Odum, Howard W
Odum, Howard W
Howard W. Odum (1884-1954), American sociologist, was born in Bethlehem in rural northern Georgia. He attended Emory University in Atlanta, Georgia, and the University of Mississippi and then continued his education in the North. At Clark University, he studied under G. Stanley Hall, obtaining a PH.D. there in 1909; and at Columbia University, where he studied under Franklin H. Giddings, he received a second PH.D. in 1910. Important influences on his work were to come from Wundt, Sumner, Spengler, Geddes, and Sauer. He returned to the South to teach, first at the University of Georgia and then at Emory University. After 1920 he taught at the University of North Carolina, where he remained the rest of his life.
Odum’s entire career was devoted to the development of a social science that would change the nation’s image of the South and the South’s image of itself. At North Carolina he established the department of sociology, the School of Public Welfare, the Institute for Research in Social Science, the department of planning, and the journal Social Forces. As a sociologist he cultivated four fields, all related to one another as well as to his over-all aim. They were race relations, regional studies, social planning, and folk sociology.
In his first important work, on the social life and folk culture of the Negro (1910), Odum made use of both sociological and literary materials. His Rainbow Round My Shoulder (1928), describing a black Ulysses, a wandering roustabout, is a work of literary artistry as well as of perceptive social analysis. Odum continued to write about the Negro for forty-five years, and the combination of his humane sympathy and social-scientific point of view did much to improve race relations. He never ceased to assert that American democratic principles of equal opportunity and justice apply to the Negro and that the Negro is capable of participating in the society on a basis of equality.
Odum was keenly aware of the extent to which the South lagged behind the rest of the nation, culturally, socially, and economically. In a fullscale regional analysis, Southern Regions of the United States (1936), he used cultural-statistical indices to document the immaturity of Southern development. He hoped that such evidence would induce the South to try to catch up with the rest of the nation. He sought new standards for the region not only in race relations but also in public welfare, higher education, regional planning, and penal reform. Indeed, he saw the South as adhering to an obsolete sectionalism and urged that this sectionalism be replaced by regionalism so that what Turner (1932) called a nation of conflicting sections would become a regional-national equilibrium. Odum favored cultural diversity and in perceptive essays showed his delight in regional literary movements. He stressed the importance of state, regional, and national planning (Folk,Region,and Society ...PP.413-426)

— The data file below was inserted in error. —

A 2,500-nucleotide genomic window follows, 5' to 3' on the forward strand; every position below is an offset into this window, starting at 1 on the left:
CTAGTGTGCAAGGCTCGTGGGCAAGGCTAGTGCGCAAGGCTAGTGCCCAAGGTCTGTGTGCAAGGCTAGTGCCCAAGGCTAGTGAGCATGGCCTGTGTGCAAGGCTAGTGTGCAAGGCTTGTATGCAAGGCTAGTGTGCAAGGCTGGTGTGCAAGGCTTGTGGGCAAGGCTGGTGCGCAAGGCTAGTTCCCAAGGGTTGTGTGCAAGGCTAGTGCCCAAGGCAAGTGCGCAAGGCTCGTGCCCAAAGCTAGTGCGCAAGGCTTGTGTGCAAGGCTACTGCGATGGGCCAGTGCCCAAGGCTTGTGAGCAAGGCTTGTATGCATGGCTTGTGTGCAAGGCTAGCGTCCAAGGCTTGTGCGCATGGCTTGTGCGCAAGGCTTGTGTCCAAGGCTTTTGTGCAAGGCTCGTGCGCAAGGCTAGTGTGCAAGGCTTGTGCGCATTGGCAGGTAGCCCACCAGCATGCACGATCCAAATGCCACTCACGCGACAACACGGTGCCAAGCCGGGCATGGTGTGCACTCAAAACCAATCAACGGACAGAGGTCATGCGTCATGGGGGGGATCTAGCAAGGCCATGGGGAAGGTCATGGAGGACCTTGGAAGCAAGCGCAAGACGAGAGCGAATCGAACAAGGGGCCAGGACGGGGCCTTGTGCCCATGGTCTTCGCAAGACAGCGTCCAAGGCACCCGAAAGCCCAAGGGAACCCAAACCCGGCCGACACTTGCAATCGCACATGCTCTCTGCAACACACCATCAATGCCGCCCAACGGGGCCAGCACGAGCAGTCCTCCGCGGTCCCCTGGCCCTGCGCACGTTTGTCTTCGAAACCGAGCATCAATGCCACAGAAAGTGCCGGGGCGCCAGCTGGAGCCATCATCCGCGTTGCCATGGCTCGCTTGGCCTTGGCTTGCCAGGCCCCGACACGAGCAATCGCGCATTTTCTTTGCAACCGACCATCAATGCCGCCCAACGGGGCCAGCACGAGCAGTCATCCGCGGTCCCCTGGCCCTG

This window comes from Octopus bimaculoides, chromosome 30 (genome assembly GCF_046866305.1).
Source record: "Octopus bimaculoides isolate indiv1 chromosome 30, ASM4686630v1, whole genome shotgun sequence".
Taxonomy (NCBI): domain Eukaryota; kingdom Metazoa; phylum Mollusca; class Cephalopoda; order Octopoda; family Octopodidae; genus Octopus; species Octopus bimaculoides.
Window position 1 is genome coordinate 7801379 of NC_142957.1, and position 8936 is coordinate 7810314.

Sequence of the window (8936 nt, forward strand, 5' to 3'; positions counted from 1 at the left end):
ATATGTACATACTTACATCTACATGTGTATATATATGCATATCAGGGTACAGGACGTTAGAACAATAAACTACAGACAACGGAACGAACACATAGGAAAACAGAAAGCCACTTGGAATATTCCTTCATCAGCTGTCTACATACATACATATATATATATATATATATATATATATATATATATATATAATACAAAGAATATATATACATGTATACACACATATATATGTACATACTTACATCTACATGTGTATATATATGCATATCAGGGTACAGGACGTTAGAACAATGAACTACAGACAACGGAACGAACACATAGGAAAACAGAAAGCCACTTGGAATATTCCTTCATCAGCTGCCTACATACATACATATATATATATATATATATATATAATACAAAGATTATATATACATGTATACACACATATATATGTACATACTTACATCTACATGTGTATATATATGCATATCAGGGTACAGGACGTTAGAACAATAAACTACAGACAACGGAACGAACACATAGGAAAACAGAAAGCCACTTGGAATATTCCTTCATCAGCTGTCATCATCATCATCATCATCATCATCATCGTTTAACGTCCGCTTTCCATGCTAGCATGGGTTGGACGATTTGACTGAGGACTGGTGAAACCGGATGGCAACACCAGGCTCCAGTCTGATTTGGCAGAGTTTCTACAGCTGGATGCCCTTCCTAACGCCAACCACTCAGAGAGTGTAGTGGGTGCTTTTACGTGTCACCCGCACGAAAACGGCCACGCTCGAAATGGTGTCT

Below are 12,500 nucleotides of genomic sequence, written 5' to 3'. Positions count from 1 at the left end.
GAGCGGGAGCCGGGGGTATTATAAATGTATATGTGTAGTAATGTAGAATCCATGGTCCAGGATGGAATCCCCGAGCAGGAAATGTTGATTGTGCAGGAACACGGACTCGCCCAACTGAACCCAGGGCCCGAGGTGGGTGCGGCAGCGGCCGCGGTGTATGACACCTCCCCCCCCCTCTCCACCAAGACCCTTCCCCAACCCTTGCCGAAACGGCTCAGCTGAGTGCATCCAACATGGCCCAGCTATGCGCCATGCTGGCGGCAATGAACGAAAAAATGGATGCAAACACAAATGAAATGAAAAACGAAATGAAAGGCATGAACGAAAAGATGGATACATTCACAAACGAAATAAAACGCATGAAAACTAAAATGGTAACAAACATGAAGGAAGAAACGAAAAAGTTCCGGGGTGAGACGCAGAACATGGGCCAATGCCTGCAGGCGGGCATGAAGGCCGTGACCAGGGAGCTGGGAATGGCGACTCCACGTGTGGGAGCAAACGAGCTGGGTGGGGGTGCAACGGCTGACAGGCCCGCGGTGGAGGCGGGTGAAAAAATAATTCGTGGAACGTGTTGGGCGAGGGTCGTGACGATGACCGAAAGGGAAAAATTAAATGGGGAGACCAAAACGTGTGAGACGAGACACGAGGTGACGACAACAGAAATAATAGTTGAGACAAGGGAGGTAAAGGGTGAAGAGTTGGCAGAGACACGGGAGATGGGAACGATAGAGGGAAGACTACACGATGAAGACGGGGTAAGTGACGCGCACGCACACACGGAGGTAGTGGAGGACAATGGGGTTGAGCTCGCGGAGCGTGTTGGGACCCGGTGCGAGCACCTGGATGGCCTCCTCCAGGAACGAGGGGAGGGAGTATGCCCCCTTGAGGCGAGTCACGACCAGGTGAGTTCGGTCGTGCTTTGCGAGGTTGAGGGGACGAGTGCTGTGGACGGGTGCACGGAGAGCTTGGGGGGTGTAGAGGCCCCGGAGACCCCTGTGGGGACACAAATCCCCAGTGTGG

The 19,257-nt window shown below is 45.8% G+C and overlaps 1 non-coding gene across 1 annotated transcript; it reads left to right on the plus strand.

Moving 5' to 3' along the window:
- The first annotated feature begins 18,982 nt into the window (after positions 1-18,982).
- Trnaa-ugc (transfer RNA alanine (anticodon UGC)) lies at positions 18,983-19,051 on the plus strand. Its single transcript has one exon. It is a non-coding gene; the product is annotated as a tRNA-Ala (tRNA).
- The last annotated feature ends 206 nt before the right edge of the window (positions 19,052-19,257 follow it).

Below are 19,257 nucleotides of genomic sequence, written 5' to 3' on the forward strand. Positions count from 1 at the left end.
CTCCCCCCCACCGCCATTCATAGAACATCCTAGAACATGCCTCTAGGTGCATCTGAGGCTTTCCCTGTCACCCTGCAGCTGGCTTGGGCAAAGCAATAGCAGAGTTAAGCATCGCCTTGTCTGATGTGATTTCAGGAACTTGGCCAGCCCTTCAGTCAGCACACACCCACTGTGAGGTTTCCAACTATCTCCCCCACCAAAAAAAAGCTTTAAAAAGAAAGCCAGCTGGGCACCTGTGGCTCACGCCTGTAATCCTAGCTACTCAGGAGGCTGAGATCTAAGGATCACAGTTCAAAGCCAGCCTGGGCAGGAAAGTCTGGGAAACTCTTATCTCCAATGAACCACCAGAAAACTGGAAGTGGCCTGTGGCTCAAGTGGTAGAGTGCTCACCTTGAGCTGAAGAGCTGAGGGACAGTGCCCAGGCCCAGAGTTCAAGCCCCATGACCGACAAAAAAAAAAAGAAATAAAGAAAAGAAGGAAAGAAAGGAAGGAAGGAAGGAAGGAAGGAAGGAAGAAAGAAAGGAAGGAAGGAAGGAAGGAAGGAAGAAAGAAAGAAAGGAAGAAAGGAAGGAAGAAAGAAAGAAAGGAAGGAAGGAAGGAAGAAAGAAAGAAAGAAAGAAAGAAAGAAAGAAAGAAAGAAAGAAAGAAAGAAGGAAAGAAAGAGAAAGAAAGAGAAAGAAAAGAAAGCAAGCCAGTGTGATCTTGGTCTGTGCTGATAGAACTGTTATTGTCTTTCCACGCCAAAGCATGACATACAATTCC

Odum’s system of folk sociology was left incomplete at his death. He characterized the folk as “a universal constant in the world of variables,” “surviving as basic elements of new cultures; remnants of old,” and asserted that “when old civilizations,such as that of Greece and Rome, pass away new cultures arise from the folk” (Folk, Region, and Society .. . p. 224). He did not, however, idealize the folk; in fact, he regarded Hitlerism, which he abhorred, as basically a folk movement. His primary concern was to understand the process of change from folk culture to mature state civilization, from a society characterized by folkways to a transitional one characterized by “technicways”and finally to one in which “stateways” predominate.